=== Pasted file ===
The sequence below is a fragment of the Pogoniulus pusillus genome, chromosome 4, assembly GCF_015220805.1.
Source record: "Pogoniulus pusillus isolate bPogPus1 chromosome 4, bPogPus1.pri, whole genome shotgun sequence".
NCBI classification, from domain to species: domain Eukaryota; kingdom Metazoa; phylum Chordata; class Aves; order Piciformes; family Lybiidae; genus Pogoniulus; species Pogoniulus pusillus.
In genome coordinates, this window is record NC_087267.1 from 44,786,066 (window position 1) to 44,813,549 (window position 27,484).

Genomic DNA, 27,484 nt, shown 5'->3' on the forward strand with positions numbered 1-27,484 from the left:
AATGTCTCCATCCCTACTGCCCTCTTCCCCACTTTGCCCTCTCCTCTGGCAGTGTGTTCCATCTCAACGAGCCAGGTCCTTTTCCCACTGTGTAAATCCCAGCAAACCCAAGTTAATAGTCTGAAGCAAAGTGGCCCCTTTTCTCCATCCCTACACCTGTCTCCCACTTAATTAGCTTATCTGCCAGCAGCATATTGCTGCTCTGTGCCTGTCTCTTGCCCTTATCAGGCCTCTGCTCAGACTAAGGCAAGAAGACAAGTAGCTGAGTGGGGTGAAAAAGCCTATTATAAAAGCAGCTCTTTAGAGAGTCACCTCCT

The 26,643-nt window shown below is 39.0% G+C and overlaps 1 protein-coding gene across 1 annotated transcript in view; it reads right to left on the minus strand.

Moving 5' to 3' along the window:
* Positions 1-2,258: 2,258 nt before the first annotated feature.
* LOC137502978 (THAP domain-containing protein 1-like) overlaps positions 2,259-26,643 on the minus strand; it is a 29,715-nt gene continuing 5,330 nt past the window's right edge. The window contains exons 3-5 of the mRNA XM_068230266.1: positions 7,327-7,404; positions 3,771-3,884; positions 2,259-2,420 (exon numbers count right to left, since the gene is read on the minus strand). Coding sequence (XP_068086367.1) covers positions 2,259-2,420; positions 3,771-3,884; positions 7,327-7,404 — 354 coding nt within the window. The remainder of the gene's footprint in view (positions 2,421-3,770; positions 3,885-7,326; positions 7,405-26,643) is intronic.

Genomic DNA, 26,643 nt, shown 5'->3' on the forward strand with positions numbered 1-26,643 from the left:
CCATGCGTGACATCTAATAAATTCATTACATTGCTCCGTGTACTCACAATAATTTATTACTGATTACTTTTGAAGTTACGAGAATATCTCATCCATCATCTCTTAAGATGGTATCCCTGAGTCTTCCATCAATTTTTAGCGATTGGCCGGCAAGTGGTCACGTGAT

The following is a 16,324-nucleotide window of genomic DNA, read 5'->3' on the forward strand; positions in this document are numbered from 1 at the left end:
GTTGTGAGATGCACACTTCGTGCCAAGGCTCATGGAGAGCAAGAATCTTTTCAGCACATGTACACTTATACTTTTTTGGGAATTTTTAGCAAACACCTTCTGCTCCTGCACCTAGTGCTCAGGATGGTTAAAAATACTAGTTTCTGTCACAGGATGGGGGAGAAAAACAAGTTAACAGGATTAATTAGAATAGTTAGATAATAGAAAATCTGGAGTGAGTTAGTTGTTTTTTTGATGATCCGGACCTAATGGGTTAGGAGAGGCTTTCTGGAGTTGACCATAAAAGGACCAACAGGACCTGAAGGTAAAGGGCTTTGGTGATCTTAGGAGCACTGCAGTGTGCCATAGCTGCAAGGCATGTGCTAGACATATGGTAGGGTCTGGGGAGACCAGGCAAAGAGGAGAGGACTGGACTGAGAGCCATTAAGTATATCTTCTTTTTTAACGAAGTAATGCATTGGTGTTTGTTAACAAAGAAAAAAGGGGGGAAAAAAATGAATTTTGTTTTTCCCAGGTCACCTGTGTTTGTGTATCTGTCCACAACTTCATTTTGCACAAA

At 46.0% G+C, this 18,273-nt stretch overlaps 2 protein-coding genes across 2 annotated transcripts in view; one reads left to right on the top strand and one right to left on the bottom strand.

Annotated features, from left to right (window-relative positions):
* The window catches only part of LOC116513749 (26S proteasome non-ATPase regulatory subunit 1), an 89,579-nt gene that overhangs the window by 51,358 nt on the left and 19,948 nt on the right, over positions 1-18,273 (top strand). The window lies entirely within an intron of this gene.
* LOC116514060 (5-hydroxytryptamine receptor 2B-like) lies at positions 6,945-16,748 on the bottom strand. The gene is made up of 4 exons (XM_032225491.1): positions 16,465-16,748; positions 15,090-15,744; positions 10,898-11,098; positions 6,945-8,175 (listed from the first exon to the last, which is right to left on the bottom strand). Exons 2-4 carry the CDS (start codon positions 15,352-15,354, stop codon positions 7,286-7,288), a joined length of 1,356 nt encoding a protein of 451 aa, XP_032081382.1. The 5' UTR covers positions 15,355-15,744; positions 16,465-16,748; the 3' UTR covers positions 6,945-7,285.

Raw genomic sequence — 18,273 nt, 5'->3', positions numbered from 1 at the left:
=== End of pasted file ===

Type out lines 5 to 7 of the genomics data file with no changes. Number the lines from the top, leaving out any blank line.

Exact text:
Genomic DNA, 27,484 nt, shown 5'->3' on the forward strand with positions numbered 1-27,484 from the left:
AATGTCTCCATCCCTACTGCCCTCTTCCCCACTTTGCCCTCTCCTCTGGCAGTGTGTTCCATCTCAACGAGCCAGGTCCTTTTCCCACTGTGTAAATCCCAGCAAACCCAAGTTAATAGTCTGAAGCAAAGTGGCCCCTTTTCTCCATCCCTACACCTGTCTCCCACTTAATTAGCTTATCTGCCAGCAGCATATTGCTGCTCTGTGCCTGTCTCTTGCCCTTATCAGGCCTCTGCTCAGACTAAGGCAAGAAGACAAGTAGCTGAGTGGGGTGAAAAAGCCTATTATAAAAGCAGCTCTTTAGAGAGTCACCTCCT

The 26,643-nt window shown below is 39.0% G+C and overlaps 1 protein-coding gene across 1 annotated transcript in view; it reads right to left on the minus strand.